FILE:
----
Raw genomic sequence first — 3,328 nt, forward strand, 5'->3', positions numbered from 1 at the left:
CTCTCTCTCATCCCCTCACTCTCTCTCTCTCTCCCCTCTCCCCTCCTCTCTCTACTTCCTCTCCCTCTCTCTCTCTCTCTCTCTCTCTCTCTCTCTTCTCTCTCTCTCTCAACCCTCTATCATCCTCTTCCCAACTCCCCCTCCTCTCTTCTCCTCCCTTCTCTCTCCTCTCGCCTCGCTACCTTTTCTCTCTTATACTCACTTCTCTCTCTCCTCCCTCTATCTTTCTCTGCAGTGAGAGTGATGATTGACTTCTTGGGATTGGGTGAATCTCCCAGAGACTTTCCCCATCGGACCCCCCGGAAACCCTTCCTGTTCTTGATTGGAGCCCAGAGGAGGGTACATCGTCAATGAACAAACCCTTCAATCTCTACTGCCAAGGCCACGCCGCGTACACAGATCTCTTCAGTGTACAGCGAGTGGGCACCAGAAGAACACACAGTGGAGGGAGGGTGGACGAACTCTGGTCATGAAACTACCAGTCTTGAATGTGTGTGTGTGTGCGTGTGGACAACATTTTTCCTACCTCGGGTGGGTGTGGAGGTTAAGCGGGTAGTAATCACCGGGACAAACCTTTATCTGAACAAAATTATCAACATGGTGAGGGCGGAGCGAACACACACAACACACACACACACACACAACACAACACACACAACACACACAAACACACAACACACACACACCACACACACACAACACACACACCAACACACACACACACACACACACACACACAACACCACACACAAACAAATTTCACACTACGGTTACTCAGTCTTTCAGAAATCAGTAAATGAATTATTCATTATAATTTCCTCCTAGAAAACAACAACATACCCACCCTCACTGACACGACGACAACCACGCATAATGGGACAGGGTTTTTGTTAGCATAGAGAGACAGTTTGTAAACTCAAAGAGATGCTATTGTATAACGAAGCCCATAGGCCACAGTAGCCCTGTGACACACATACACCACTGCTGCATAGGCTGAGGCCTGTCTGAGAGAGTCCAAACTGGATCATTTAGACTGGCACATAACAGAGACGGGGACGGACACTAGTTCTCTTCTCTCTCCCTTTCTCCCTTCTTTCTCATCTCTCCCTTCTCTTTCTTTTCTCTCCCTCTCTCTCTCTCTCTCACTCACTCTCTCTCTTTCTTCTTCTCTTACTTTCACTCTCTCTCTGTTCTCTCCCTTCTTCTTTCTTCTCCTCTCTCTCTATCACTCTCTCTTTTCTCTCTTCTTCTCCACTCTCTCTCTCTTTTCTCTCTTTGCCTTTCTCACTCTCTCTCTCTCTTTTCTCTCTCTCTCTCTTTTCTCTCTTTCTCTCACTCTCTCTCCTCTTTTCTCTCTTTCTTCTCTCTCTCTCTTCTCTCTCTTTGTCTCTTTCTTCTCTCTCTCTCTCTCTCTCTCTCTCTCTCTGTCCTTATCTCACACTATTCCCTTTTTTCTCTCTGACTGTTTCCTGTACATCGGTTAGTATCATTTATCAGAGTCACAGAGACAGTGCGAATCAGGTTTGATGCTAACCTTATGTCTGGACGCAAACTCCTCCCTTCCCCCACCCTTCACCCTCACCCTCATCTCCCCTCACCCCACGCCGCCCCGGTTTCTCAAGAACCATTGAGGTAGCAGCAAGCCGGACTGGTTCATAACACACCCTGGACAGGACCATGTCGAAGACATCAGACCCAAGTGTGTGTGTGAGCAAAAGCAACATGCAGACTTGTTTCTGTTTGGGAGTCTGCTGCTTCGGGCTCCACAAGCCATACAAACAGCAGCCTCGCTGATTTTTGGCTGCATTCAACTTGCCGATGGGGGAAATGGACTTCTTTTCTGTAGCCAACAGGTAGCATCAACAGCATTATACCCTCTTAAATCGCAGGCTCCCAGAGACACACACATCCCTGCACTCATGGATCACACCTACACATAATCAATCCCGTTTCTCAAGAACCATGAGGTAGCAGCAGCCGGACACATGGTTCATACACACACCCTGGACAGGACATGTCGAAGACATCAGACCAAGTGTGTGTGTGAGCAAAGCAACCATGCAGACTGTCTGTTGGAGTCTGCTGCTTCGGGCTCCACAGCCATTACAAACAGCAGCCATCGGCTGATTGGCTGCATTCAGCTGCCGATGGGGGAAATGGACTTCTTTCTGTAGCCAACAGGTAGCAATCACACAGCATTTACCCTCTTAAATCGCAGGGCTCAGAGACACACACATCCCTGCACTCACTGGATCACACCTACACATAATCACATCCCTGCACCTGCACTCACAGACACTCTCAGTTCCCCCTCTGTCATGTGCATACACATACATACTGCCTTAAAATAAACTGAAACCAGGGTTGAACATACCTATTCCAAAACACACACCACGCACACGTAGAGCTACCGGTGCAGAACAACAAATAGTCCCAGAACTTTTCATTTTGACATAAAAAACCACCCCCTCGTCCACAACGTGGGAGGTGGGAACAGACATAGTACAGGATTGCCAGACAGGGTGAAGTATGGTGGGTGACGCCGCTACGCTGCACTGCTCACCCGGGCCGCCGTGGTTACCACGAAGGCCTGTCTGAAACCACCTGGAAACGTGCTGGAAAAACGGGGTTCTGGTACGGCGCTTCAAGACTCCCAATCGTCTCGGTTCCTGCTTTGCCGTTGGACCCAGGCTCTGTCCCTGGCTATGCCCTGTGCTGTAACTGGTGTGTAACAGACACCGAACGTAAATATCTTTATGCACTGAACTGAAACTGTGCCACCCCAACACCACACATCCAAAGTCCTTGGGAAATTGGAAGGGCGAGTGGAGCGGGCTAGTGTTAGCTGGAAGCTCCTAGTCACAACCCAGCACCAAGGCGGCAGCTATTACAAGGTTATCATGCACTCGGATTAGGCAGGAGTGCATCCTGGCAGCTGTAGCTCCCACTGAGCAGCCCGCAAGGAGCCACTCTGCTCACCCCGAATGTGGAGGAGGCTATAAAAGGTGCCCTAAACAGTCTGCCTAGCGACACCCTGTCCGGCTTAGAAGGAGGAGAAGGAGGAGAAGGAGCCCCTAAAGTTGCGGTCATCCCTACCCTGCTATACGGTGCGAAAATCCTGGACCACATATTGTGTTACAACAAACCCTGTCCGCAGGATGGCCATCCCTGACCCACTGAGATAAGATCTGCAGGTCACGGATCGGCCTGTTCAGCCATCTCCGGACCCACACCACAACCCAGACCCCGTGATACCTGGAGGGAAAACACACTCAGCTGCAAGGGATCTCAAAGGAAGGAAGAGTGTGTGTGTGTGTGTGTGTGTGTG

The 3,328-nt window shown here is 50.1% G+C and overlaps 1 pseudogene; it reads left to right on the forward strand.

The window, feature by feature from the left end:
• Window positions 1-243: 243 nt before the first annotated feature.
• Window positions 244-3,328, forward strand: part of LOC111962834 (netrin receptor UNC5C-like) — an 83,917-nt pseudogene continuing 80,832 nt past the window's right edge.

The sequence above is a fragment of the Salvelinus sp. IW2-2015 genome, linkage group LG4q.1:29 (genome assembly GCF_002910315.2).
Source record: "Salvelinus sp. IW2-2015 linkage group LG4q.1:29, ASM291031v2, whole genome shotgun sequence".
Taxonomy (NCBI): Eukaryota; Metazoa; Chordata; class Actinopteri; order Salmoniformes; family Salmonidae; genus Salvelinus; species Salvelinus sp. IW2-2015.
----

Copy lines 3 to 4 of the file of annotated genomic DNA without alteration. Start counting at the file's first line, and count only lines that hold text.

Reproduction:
The 3,328-nt window shown here is 50.1% G+C and overlaps 1 pseudogene; it reads left to right on the forward strand.

The window, feature by feature from the left end: